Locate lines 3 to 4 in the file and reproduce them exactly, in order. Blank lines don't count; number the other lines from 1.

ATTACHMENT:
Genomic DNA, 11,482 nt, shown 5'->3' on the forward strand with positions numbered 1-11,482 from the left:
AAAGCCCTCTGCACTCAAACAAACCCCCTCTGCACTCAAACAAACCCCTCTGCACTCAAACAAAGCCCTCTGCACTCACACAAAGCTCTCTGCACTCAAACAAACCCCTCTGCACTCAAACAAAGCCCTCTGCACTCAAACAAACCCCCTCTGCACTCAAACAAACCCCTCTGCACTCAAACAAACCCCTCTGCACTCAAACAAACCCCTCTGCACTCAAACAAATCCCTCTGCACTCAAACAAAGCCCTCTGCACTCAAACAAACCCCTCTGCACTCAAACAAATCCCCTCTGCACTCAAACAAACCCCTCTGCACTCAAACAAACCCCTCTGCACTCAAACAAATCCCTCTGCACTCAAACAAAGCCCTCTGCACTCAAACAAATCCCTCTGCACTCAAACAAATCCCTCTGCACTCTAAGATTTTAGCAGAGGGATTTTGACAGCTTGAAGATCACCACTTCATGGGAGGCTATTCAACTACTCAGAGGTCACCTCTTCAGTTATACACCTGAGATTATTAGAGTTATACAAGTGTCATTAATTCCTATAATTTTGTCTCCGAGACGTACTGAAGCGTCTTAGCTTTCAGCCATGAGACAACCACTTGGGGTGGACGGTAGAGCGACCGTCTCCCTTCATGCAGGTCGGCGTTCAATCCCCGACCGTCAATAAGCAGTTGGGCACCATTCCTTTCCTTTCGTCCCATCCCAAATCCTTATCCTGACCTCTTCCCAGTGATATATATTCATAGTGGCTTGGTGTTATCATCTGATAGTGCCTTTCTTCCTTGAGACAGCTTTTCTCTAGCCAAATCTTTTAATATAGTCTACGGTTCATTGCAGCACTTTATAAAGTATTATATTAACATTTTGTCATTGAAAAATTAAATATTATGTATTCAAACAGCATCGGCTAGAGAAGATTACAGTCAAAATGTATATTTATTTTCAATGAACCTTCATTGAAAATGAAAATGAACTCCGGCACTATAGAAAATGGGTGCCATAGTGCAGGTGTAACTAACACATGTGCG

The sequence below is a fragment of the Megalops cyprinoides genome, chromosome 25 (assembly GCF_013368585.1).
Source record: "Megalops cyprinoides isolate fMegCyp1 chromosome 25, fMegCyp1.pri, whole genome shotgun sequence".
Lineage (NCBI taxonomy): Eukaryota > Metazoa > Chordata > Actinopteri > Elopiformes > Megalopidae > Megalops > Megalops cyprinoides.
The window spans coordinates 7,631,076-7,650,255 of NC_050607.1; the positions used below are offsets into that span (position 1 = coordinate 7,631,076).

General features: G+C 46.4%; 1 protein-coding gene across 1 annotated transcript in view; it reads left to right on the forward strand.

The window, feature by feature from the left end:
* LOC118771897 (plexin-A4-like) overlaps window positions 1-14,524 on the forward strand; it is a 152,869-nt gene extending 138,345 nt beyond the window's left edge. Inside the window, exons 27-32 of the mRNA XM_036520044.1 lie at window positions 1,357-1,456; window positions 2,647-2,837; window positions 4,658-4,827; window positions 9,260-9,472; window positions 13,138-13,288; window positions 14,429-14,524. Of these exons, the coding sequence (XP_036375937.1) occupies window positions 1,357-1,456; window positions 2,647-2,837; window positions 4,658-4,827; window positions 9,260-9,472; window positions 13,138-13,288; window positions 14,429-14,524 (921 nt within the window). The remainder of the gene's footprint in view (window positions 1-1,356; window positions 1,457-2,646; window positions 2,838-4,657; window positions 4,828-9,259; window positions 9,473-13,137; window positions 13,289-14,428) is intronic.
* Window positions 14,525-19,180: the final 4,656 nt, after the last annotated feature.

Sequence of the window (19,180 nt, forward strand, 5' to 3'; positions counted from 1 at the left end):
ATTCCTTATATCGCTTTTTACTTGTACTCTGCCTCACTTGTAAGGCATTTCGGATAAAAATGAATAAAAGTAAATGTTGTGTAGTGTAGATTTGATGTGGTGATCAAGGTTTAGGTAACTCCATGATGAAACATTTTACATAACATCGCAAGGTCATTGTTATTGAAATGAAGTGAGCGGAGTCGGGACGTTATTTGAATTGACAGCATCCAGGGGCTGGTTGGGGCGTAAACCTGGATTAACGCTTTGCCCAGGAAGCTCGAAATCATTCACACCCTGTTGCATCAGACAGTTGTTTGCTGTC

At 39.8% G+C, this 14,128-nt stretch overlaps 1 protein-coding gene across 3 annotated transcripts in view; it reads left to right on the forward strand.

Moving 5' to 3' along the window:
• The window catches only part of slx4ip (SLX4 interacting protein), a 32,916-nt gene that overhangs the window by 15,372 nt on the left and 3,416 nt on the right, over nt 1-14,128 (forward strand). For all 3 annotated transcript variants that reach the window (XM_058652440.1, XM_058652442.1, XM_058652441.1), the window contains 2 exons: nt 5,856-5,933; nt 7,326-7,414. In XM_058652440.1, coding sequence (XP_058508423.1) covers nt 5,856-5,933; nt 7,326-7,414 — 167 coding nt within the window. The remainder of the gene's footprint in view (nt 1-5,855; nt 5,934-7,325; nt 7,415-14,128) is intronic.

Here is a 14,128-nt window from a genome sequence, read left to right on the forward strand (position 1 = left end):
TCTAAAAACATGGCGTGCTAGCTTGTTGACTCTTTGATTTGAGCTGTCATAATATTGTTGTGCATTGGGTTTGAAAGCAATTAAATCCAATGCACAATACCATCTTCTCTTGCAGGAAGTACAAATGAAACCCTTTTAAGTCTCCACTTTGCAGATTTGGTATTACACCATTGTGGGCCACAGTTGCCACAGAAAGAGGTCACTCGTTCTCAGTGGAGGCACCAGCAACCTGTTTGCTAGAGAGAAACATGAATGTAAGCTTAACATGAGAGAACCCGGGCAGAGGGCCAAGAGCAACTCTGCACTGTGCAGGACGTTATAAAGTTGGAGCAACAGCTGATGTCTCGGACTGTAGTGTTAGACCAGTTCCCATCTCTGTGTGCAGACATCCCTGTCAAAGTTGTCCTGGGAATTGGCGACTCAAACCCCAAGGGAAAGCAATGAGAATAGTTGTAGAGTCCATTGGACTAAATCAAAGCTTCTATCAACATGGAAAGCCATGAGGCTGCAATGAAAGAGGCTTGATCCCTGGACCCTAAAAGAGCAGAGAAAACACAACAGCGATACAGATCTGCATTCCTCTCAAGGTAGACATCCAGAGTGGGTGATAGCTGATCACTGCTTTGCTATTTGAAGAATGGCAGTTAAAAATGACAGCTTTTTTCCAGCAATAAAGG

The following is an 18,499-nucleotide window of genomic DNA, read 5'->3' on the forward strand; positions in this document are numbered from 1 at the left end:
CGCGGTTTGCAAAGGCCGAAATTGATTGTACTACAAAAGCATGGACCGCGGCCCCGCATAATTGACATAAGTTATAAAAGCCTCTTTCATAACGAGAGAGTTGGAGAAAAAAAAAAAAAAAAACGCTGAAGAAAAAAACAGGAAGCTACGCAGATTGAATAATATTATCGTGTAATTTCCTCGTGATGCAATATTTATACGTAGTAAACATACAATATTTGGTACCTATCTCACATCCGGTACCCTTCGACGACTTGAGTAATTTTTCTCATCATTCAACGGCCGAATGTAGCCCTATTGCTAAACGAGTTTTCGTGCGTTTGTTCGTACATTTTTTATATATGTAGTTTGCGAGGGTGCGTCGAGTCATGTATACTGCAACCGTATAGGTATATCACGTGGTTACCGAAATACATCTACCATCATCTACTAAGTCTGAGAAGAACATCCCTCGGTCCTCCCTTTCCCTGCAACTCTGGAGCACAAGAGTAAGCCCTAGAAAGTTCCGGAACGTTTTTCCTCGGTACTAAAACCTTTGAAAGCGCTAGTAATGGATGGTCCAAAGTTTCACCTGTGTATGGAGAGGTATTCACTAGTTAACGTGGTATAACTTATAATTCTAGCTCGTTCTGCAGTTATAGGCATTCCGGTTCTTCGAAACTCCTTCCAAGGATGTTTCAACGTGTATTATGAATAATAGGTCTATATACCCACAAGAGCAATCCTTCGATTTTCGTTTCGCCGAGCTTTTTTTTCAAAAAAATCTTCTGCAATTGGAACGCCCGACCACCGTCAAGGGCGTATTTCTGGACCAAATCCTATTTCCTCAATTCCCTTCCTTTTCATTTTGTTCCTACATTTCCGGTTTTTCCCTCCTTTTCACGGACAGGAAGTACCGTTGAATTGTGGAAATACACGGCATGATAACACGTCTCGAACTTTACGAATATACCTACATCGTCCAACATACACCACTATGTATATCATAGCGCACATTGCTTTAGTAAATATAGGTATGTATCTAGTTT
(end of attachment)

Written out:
The sequence below is a fragment of the Megalops cyprinoides genome, chromosome 25 (assembly GCF_013368585.1).
Source record: "Megalops cyprinoides isolate fMegCyp1 chromosome 25, fMegCyp1.pri, whole genome shotgun sequence".